Stern, Louis William
STERN, LOUIS WILLIAM
(b. Berlin, Germany, 29 April 1871; d. Durham, North Carolina, 27 March 1938),
Stern is known primarily as the inventor of the intelligence quotient (IQ), since it was he who originally suggested that a child’s level of intellectual functioning be indexed not as the difference between mental age (MA) and chronological age (CA), that is, as [MA – CA], but instead as the ratio of the former to the latter, that is, as [MA/CA]. However, Stern made notable contributions to many other areas of psychology, including child psychology and differential psychology, and from his own perspective his most important contribution was a comprehensive system of thought he called critical personalism. The conceptual foundation of that system is the irreducible distinction between persons and things, and it was this distinction that guided virtually all of Stern’s many contributions to psychology over the course of his illustrious and highly productive career.
Youth and Student Years Stern was the only child of Sigismund Stern and his wife Rosa Stern (whose maiden name was also Stern; indeed she and Sigismund Stern were cousins). Throughout his life, Stern preferred the name William to his given first name, Louis. In some of his early publications, authorship was attributed to L. William Stern, but from 1906 on he identified himself simply as William Stern.
Sigismund Stern operated a small studio specializing in wallpaper sketches, and though the income from this business usually sufficed, the family’s financial resources were nevertheless often quite limited. As a schoolboy young William had to earn spending money by tutoring other pupils, and at times he also had to make do with secondhand books.
We learn something about Stern as an adolescent from Anfänge der Reifezeit: Ein Knabentagebuch in psychologischer Bearbeitung (1925; Coming of age: A psychological analysis of a boy’s diary). Written when Stern was fifty-four, the book did not reveal that the author and the subject were one and the same. Especially salient in Anfänge der Reifezeit are Stern’s revelations about his struggles with arrogance—his own as well as that of others. For example, following several previous diary entries in 1885 in which Stern had mentioned his concerns in this regard, he wrote the following on 15 May 1886:
Nothing was settled today except that the leaders of the club would be elected, and that there would be three. S., R., and F. were elected. I voted for the first two and for K. I got only one vote, … because, I must admit, I behaved rather badly as a result of my damned arrogance. If only I could overcome that! (p. 73)
Many years later, Stern’s daughter, Eva Michaelis-Stern, wrote in “Erinnerung an meine Eltern” (1991; Recollections of my parents) that her father was “completely free of vanity” (p. 136). If this was true of Stern as an adult, that was only because, years earlier, he had prevailed in his youthful struggle against his own inclinations toward arrogance.
In schoolwork, Stern’s talents were manifest early on, and these are the gifts he quite deliberately cultivated as he matured. His model here was not his father but his maternal grandfather, also named Sigismund Stern. The scion of a cultured Jewish family, grandfather Sigismund studied philology and philosophy at the Friedrich-Wilhelm University of Berlin (today the Humboldt University), and concluded his doctoral studies in 1834 with a dissertation titled “Grundlegung zur Sprachphilosophie” (Foundations of a philosophy of language) (Bühring, 1996b). At the tender age of fourteen, William Stern wrote admiringly in his diary about his grandfather, and resolved to follow in his footsteps.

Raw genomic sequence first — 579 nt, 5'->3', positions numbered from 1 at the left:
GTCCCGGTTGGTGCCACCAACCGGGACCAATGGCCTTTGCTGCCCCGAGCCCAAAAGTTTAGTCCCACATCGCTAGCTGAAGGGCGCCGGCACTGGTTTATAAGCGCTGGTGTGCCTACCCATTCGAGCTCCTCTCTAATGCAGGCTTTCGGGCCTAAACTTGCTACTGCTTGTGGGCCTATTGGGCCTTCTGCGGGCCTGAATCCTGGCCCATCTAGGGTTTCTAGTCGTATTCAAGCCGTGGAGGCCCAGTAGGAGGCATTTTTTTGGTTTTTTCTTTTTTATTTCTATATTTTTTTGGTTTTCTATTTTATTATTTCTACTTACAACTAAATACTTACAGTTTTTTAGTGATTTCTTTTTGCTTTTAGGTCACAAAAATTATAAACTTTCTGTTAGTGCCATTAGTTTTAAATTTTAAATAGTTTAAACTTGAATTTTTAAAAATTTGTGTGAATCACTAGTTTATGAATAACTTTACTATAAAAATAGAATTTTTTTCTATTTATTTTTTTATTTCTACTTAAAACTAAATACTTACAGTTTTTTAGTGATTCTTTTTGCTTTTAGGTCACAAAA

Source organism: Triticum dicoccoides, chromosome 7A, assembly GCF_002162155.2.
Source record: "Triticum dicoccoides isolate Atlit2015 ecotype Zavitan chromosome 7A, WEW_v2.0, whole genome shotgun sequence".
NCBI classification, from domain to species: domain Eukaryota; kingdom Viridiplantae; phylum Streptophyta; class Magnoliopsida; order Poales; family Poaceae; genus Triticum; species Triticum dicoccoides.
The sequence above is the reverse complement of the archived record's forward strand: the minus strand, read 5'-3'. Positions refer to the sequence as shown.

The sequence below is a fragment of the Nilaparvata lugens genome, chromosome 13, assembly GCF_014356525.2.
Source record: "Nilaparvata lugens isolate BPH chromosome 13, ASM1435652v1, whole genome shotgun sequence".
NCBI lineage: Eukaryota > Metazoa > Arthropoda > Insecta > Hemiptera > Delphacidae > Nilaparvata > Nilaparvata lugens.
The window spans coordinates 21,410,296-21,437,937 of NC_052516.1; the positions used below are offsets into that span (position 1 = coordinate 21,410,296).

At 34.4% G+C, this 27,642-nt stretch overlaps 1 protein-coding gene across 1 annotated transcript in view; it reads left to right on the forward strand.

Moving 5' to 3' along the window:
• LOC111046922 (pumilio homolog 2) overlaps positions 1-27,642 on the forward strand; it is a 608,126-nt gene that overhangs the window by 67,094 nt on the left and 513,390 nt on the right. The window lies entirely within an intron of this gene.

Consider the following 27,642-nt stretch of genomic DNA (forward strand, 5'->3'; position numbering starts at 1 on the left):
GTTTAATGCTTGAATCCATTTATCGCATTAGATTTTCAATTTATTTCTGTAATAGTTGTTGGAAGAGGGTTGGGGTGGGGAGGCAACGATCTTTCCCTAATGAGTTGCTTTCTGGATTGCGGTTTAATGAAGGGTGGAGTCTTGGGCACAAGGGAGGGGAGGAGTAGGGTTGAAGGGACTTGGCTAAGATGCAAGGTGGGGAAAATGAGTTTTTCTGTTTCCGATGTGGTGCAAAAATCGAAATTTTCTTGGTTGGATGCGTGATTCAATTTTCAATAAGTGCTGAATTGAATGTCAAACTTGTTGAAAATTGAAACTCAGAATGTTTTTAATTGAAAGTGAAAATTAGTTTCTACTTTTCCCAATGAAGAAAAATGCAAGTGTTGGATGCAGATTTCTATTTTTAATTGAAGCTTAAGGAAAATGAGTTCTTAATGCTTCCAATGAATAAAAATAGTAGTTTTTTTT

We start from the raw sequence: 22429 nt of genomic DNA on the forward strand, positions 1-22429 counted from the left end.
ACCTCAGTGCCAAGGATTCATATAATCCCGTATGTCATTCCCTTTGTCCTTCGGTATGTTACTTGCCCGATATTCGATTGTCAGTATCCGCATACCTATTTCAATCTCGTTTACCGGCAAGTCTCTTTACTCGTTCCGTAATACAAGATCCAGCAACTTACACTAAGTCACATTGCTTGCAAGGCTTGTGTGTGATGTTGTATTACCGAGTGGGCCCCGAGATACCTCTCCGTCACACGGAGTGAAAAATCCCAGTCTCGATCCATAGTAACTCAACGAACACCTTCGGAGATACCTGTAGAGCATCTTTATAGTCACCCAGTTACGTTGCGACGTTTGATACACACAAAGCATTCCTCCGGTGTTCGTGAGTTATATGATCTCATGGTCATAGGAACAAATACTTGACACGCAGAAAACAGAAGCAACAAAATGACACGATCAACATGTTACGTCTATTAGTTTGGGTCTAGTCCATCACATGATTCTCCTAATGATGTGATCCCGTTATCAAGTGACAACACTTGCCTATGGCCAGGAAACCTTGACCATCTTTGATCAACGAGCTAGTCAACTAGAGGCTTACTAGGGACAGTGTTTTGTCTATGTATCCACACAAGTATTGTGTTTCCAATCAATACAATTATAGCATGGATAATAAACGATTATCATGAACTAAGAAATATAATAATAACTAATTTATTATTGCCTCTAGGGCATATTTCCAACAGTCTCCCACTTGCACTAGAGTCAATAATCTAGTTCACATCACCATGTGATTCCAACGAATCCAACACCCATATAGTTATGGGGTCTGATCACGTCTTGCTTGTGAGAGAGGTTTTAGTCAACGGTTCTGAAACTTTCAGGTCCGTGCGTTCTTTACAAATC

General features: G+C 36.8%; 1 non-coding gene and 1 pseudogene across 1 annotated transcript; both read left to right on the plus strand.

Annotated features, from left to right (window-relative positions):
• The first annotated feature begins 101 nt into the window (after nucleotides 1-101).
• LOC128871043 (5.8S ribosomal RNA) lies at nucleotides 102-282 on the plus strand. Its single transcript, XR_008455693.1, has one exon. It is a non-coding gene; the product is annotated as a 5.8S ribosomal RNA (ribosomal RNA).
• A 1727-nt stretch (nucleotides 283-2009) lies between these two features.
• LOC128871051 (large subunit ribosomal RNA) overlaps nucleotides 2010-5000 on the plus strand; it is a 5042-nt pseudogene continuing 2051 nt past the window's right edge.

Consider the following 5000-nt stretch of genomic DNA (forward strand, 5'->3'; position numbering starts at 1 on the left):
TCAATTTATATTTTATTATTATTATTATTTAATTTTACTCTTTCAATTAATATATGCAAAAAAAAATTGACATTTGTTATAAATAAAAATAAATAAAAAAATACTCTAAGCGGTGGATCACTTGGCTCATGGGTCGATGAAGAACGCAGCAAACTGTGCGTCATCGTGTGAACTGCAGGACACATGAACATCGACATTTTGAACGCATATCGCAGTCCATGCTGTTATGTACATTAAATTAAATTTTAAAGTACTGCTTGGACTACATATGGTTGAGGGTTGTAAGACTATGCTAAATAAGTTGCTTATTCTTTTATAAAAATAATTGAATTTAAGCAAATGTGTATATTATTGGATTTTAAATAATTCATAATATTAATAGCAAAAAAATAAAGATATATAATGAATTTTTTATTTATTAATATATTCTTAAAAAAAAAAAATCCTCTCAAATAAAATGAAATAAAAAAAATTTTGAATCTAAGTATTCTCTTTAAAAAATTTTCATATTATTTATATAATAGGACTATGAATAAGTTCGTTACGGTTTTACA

In 1888 Stern began his studies at the Friedrich-Wilhelm University of Berlin. He soon lost interest in philology, however, and shifted his attention to philosophy and its new subspecialty, psychology. In this latter connection, Stern was especially intrigued by the work of the young experimental psychologist Hermann Ebbing-haus, who was teaching and conducting research at the University of Berlin at just the time that Stern was pursuing his studies there. What most captured Stern’s imagination as a student was the possibility of combining his philosophical interests with concrete, empirical work of the sort being carried out by Ebbinghaus and other prominent practitioners of the so-called New Science. So, sometime during the third or fourth semester of his university studies, Stern wrote (rather melodramatically) in his personal diary: “Now it is done. All the bridges are burned, and there is no turning back. I will find my way in philosophy or not at all. It is a consolation that a scientific subspecialty of philosophy, psychology, is open to me” (Selbstdarstellung 1927, p. 134).
The Breslau Years After completing his doctoral dissertation, “Die Analogie im volkstümlichen Denken” (Analogy in popular thought), in 1893 under the direction of Moritz Lazarus, Stern remained in Berlin, conducting independent experimental research at the university and hoping eventually to secure a faculty position there. The prospects for this were not good, however, and in 1897 he accepted the offer of a position as Privatdozent in the Institute of Philosophy, with a specialization in psychology, at the University of Breslau (present-day Wroc aw, Poland). This offer was arranged by Ebbinghaus, who had moved from Berlin to Breslau a few years earlier.